North Carolina to Consider Tribal Gambling

North Carolina may be on its way to bang together a new bill. With lawmakers now considering to have a look at a recently proposed piece of legislation that would lead to the legalization of sports betting on tribal lands in the state, everyone’s holding their breath to see if this ambitious plan would come off.

Authored by Senator Jim Davies, S 154 is focusing on tribal gambling in a bid to apiece one of the strongest gambling lobbies in the state as well as try to open up the market for private companies. Based on a preliminary reading of S 154, the bill would allow tribal establishments to start accepting sports wagers along with various land-based casino and iGaming products.

The bill focuses on inclusion by adding both collegiate and mainstream sporting events. Looking further into the text of the bill, it becomes clear that gamers would most likely have to attend in person in order to place a wager.

In order to ensure compliance with existing regulation, S 154 has been adjusted to the Indian Gaming Regulatory Compact. Similar to Florida, the state will have to negotiate a Compact that would allow tribal venues to start taking wagers as well as the state to start receiving tax money.

More Things to Be Detailed in North Carolina Betting Bill

Even though the bill is ambitious enough to push ahead for the legalization of the entire sector, there are still things that are missing. For starters, S 154 doesn’t mention anything about tax or license fees. This introduces some confusion as lawmakers may be less likely to get behind a bill that hasn’t specified two of the most important aspects of a gambling agreement a state can be interested in.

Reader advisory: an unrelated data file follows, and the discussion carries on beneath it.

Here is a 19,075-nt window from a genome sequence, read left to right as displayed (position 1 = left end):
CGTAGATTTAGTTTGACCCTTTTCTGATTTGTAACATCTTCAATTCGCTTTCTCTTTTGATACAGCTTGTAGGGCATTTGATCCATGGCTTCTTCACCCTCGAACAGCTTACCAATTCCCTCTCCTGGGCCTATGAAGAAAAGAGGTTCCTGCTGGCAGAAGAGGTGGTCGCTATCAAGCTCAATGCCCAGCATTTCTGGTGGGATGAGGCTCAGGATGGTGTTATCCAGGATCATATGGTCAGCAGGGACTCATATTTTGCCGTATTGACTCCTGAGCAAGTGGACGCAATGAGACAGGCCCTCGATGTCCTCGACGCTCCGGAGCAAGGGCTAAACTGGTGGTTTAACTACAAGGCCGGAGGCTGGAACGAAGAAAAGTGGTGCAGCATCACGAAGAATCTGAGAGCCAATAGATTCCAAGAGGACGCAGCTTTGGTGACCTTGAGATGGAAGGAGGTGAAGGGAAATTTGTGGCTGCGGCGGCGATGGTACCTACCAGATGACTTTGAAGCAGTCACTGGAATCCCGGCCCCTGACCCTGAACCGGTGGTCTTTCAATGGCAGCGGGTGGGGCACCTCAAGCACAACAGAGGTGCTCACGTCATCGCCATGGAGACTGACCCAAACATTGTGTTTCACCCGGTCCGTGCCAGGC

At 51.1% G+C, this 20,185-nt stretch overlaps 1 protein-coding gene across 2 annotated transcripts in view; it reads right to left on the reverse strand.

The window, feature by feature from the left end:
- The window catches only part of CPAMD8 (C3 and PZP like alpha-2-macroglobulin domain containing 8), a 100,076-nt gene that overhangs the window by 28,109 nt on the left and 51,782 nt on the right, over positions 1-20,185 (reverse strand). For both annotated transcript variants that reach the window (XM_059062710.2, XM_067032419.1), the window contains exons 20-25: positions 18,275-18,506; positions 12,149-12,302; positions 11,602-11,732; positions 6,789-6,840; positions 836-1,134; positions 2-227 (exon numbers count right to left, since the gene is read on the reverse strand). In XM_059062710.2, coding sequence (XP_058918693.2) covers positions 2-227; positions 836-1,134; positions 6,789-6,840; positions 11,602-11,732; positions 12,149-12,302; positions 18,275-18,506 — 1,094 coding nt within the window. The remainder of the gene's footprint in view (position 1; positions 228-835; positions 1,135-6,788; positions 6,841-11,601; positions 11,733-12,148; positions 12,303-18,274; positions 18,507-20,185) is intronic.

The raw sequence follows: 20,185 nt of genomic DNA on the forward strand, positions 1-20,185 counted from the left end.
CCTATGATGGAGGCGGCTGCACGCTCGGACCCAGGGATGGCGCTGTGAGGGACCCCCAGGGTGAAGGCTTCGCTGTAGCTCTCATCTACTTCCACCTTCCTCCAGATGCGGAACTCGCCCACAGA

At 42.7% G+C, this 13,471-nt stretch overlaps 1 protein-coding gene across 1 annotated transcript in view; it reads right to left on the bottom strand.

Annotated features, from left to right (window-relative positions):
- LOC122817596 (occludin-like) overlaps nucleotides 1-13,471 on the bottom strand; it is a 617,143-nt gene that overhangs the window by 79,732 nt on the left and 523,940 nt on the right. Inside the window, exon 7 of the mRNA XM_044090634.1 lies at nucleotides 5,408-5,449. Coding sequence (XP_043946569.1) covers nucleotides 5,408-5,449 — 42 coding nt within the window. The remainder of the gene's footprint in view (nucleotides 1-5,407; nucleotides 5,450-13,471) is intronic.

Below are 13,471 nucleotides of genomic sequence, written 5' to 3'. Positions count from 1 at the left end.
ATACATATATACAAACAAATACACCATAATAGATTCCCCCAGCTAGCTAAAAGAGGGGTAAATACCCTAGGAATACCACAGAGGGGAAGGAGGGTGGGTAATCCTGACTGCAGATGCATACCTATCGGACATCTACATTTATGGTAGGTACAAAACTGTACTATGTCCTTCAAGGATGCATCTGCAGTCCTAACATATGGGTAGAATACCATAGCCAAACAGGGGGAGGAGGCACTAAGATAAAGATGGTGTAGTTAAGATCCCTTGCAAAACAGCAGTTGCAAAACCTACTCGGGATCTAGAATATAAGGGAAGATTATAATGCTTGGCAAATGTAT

The money collected through taxation of tribe betting, though, will all be allocated to the Indian Gaming Education Revenue Fund, a new body that would be introduced as a direct result of passing S 154

Expanding tribal gambling is not necessarily a good idea for everyone. The Eastern Band of Cherokee is presently the only tribe that can offer legal gambling in the state. The tribe own a number of properties, including the Harrah’s Cherokee Casino Resort and the Harrah’s Cherokee Valley River Casino & Hotel.

All across the United States, lawmakers are trying to negotiate better deals for their states. In Florida, which is predominantly gambling-averse, the tribes have been having a good time, contributing to the budget and being left alone by lawmakers.

While creating opportunities for sports betting in North Carolina is to be welcome, there are inherent risks such as becoming to complacent with tribes. Tribes are not known for endorsing online gambling and they tend to focus all actives around land-based venues. 

S 154 should try and make it so that the state doesn’t shoot itself in the leg by rushing up to pass an unfavorable sports betting legislation.